Most event planners and managers I know travel for work. A lot. They travel for gigs, meetings, networking events, and professional development opportunities. While it feels good to watch those frequent flier miles rack up, such travel can take a toll on your body. In a recent study published by researchers from the School of Hospitality and Tourism Management at the University of Surrey, people who travel extensively travel can face several negative health consequences.
Some of these risks are exacerbated by a phenomenon with which you are probably familiar; jet lag. And it isn’t just that you feel tired. When crossing back and forth through multiple time zones, you are disrupting your body’s natural sleep-wake cycle, or circadian rhythm. This can lead to discomfort, fogginess, and other physical effects that make it hard to adjust once you’ve arrived at your destination.
But work is work. You’ve still got to travel. And often, you’ve got to hit the ground running when you land. It’d be nice to have a little “me” time but that rarely happens. Usually, you’re leaving the airport and heading straight to an event.
While not all of these might be doable given your particular situation, here are 6 tips to help clear your mind, get on your A-game, and fight back against jet lag.
1. Start Training Early
Most travel experts recommend that you begin to adjust your sleep patterns a few days leading up to a long flight; 1-2 hours later when flying westward or 1-2 hours earlier when flying eastward. This can be tough if you’re working long hours just prior to traveling. If possible, work with your event team or organization in the days leading up to your travel to pass off certain management responsibilities.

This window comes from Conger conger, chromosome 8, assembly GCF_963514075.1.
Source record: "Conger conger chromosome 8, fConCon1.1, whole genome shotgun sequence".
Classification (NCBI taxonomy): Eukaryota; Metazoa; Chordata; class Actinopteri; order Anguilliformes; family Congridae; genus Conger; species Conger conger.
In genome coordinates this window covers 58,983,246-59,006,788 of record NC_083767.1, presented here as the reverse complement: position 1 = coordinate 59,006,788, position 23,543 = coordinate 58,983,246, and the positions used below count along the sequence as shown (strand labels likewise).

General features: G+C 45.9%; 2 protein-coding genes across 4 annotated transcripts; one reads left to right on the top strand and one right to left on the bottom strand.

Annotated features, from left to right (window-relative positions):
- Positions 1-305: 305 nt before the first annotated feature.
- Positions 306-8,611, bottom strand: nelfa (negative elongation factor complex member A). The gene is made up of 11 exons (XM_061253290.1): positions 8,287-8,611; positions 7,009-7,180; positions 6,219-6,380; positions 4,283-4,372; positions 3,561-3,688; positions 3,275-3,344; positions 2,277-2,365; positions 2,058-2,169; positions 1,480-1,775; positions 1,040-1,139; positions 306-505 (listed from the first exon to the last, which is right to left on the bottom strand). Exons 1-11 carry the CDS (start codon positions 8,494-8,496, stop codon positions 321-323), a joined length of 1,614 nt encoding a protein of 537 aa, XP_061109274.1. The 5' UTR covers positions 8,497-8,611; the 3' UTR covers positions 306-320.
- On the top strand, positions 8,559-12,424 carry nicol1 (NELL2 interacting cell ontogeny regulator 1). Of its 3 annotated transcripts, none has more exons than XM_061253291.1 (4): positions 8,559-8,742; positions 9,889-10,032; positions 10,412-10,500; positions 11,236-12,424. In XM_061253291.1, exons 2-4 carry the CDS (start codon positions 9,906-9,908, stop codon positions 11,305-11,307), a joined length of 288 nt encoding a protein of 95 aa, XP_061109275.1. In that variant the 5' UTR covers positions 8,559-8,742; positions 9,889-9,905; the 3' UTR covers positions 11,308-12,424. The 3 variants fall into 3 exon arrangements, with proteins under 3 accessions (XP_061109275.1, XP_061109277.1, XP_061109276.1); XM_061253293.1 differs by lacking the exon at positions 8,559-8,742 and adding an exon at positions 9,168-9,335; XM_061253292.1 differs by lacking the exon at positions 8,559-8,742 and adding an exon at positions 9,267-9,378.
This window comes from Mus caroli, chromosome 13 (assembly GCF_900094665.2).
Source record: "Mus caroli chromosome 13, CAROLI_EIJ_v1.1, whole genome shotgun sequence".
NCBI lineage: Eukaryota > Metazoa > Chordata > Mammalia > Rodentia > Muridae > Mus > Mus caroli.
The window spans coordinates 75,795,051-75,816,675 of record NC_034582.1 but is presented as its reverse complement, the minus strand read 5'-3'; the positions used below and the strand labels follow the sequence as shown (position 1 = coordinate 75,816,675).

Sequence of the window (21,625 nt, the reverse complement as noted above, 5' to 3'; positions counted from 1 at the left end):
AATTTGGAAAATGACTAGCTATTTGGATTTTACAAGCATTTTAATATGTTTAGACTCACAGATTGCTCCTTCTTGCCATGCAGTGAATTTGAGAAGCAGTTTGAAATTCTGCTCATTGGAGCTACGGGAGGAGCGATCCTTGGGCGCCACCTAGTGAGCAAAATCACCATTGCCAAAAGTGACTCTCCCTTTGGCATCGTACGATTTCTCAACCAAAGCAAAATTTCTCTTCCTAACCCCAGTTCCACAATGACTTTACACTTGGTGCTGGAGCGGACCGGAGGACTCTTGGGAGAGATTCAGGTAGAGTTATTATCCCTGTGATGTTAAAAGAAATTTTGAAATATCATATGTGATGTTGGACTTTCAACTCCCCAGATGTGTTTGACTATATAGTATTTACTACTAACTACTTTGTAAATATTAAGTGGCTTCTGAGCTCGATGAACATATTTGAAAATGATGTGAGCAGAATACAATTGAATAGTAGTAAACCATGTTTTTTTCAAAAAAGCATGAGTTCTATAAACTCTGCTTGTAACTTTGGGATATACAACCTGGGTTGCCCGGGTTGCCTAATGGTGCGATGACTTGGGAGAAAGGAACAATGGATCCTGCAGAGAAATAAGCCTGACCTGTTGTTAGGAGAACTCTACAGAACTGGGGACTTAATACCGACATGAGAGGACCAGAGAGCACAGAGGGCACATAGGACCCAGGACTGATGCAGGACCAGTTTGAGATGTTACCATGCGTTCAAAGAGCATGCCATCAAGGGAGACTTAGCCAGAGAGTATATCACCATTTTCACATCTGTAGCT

2. Short Trip? Stay On Your Home Time Zone
Sometimes, the best way to beat jet lag is to not fight it at all! The American Academy of Sleep Medicine encourages travelers to stay in their home time zones on trips lasting less than two days. The reason? The number of days it takes for your body to acclimate to the time change is likely longer than the length of your trip.
Sure, you might have to find some times during the day to squeeze in a cat nap or two. But even though you might not be in Kansas anymore, act like you are.
3. Water, Water, Water
Flying dehydrates you. The air you breathe at 30,000 feet is significantly drier (12%) than what you experience in your home state (anywhere from 25%-85%, or if you’re like me and call Central Florida home, more like 150%). Dehydration can lead to fatigue, irritability, confusion, and low blood pressure. Not the best way to present your event proposal to a new client. So skip the booze and reach for the H2O.
4. To Melatonin or Not to Melatonin?
Here’s the skinny. Melatonin (the hormone) is produced in reaction to light entering your eyes. The less light, the more melatonin your body produces as it readies itself for sleep (following your circadian rhythms). When flying across time zones, you’re essentially disrupting this natural rhythm and hormone production.
Enter Melatonin (the supplement). Studies have shown it to have some short term benefits in helping to combat jet lag. It produces more of the natural hormone, suggesting to your body that sleep is nigh. Particularly if flying east, proponents suggest taking it just prior to bedtime in the new time zone. As with any supplement or medication, it’s best to consult a healthcare professional first.
Event planners who travel seem to have glamorous jobs, right? Especially if you follow them on Instagram. Trekking across the globe, producing events in fantastic, beautiful locations. But the struggles of frequent travel are real. Jet lag and other health risks can pose a considerable challenge to productivity, especially over the long term. Stay vigilant. Listen to and take care of your body. While you might not defeat jet lag completely, you can at least give it a good battle.
Event managers – how do you beat your jet lag when traveling? Share your hacks with us in the comments below.